P.I. Barrington describes herself simply. An ex-entertainment industry maven who now writes fiction!
What is your philosophy of writing? Be your own harshest critic so others don’t have to be. Learn your craft before you call yourself a writer. I know that sounds hard but if you’re going to write don’t you want to be the best? Also, learn to take and learn from constructive criticism.
What’s the name and genre of you book? Isadora DayStar. I call the genre’ dark science fiction.
Who’s the audience for this book? This is a book for adults only or at least for mature young adults. While there is no erotica or graphic violence, there are adult situations such as drug use and prostitution and a lot of swearing.
Is this book part of a series? If so is it a sequel or a prequel? Name the other already published books? Actually, when I wrote Isadora DayStar I planned it as a one-off novel. When the reviews started coming in, several reviewers were asking for more. At this point, I don’t really have time to get another Isadora novel underway, but it’s definitely something I’m thinking about now.
Describe your protagonist and describe the challenges the protagonist needs to overcome and the motivation for overcoming them. Isadora DayStar is an emotional wreck. She’s so overwhelmed with guilt that she’s trying to slowly kill herself with Ingentin, the cause of all her problems in the first place. Because of that guilt, she debases herself completely as a prostitute for the drug. Physically, she’s practically anorectic; she eats whenever she can or when someone has mercy on her—or wants to use her—and buys her food. She tries to get work as an assassin but can barely handle that job. A lot of her is bravado—that’s how she justifies what she does or tries to do. She’s definitely an anti-hero.
Describe your antagonist and talk about motivation. There is more than one villain in Isadora DayStar, mainly the other assassins who torment her mercilessly and abuse her physically and sexually when they can. Even those who call themselves her friends use her shamelessly. There is one major villain of all of them: an employer from whom she steals a priceless weapon when she botches the assassination job and he isn’t around to pay her. Caine Dureaux is older, very cruel and will do anything to her or anyone else to get back his prize including torture and supplying Ingentin to Isadora.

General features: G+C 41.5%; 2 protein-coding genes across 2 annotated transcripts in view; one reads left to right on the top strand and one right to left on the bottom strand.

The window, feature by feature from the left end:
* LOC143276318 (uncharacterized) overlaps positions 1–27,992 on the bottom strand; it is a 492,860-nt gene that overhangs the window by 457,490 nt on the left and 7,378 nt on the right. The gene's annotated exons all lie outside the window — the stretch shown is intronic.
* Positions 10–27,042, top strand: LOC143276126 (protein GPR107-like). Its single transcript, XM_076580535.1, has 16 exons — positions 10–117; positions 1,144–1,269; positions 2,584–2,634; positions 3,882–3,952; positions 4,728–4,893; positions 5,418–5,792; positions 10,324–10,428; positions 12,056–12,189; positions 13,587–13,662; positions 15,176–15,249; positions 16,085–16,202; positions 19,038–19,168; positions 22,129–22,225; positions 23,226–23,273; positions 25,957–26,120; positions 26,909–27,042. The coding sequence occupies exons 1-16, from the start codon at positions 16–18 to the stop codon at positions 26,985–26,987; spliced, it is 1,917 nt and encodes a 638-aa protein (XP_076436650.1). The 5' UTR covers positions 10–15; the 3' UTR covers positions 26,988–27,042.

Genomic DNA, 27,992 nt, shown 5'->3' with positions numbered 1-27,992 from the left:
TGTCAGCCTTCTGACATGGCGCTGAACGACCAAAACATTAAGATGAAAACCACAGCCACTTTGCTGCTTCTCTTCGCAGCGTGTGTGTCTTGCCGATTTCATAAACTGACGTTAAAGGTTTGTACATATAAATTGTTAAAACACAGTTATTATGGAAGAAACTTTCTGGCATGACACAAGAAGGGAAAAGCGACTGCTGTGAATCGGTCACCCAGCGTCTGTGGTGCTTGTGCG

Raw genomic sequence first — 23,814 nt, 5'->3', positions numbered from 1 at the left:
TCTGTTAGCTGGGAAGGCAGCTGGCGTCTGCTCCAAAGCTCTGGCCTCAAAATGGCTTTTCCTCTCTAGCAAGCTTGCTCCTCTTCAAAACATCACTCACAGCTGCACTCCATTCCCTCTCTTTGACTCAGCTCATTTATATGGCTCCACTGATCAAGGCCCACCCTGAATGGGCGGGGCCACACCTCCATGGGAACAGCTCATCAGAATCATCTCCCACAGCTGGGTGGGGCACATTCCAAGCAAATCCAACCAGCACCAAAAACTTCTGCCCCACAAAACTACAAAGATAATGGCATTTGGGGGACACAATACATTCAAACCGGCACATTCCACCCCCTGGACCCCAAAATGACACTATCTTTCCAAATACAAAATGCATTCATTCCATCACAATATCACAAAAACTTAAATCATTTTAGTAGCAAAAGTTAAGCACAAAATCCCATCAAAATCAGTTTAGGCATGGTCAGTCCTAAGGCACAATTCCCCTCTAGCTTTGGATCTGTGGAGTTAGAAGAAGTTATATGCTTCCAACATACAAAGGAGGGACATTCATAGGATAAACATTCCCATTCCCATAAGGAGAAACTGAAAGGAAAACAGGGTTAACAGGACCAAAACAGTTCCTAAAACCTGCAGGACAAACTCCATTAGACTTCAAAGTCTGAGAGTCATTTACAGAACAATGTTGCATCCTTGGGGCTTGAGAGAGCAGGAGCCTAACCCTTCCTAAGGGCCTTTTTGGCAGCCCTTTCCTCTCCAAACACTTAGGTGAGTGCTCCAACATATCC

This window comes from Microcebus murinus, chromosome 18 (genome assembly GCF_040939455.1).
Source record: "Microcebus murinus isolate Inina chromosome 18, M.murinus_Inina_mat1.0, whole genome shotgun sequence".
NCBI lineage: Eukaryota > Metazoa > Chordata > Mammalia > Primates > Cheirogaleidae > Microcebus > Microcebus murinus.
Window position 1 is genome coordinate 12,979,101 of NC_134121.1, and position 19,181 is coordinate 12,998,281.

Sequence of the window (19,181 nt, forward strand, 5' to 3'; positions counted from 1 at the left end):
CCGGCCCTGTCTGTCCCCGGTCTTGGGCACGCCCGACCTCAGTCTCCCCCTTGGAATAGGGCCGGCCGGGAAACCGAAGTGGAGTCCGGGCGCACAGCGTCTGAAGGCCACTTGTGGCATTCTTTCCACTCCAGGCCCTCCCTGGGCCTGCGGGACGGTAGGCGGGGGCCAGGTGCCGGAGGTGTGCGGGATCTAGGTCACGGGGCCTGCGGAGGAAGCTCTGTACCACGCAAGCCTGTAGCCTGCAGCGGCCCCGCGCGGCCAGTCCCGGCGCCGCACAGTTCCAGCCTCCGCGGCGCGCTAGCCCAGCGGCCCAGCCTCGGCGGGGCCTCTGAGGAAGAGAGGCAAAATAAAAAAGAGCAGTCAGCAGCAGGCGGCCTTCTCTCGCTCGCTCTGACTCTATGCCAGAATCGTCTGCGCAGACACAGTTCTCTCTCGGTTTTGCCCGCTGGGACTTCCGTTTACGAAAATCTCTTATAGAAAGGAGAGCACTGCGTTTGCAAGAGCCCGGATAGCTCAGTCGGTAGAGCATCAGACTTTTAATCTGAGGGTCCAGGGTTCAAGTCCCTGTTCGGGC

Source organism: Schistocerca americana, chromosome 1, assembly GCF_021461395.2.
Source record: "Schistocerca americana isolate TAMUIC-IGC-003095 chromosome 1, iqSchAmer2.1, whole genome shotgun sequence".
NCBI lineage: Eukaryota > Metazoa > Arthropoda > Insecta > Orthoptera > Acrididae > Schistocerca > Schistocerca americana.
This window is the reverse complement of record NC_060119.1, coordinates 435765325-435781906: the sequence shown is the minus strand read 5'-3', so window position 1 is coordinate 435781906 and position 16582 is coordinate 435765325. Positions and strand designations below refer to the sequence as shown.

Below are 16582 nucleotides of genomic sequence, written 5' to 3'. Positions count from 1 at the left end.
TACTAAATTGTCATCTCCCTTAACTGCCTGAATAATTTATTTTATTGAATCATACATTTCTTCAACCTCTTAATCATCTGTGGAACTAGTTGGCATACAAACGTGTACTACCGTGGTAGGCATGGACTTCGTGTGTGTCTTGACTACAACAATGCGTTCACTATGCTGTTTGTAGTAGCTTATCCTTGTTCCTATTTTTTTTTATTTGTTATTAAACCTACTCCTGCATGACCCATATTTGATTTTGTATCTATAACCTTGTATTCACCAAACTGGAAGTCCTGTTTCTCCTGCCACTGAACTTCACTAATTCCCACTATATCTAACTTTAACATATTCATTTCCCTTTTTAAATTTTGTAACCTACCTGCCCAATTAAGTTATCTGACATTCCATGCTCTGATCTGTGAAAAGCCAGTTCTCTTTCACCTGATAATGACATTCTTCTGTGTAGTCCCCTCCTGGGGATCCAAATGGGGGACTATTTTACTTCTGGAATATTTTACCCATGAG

Quote a passage from your book that you love. She squeezed her eyes shut hard to press down tears and knocked back the drink. Then she stood up and quietly walked out the back door, thinking as she leaned against the bar’s wall in the alley, arms folded against the cold night.
God, I forgot what hell it is to live here. What am I going to do? I’m in hock up to my eyeballs and I’ve promised everything but my soul to get us this far. And at this point, I’d even—
Elaborate on the meaning of the passage. The above passage is the crux of Isadora’s debasement and yet almost part of her redemption. She’s about to do the most horrible act of prostitution to ‘save’ someone else—it’s terrible but it also shows that she, even as an antihero, has enough humanity and compassion to be selfless.
Where do you live and how does that influence your writing? I’m from California and I’ve always lived here. It’s just a natural progression to work in the entertainment industry, since it is the main industry here. I’ve worked in it in almost every capacity from radio to records to film and all of it taught me to I think, I hope, write viable entertaining novels. When I write, I’m writing that movie that’s playing in my head—I’m seeing it visually, I’m hearing the dialogue, soundtrack, sound effects, pretty much everything but the music since I’m not a composer. But I’ve worked in a lot of facets of entertainment so I know what goes into making films, records, etc. so basically I’m writing something that both my readers and any filmgoers (eventually I hope) will be entertained and taken to an escape that’s fun, exciting and maybe a little cathartic.
Do you have a special routine you go through before you begin writing? You know, I’ve been trying to develop a ritual for years, literally! I know other writers have them and swear by them, but I can’t find anything that clicks with me, LOL! I’ve tried having a special coffee cup but I have about three of them so that’s no good; I don’t meditate or pray or light incense, and every morning there isn’t any real routine: sometimes I put on the news, sometimes I leave the television off, sometimes I take out the trash. I guess you could call my faithful filling up the birdbath with water as a kind of ritual…
Book title: Isadora DayStar Price: $3.99 ISBN: 978-1-4661-4935-9
The Writer Limits (group blog): http://thewriterlimitsauthors.blogspot.com/
That’s the interview. Thanks for listening.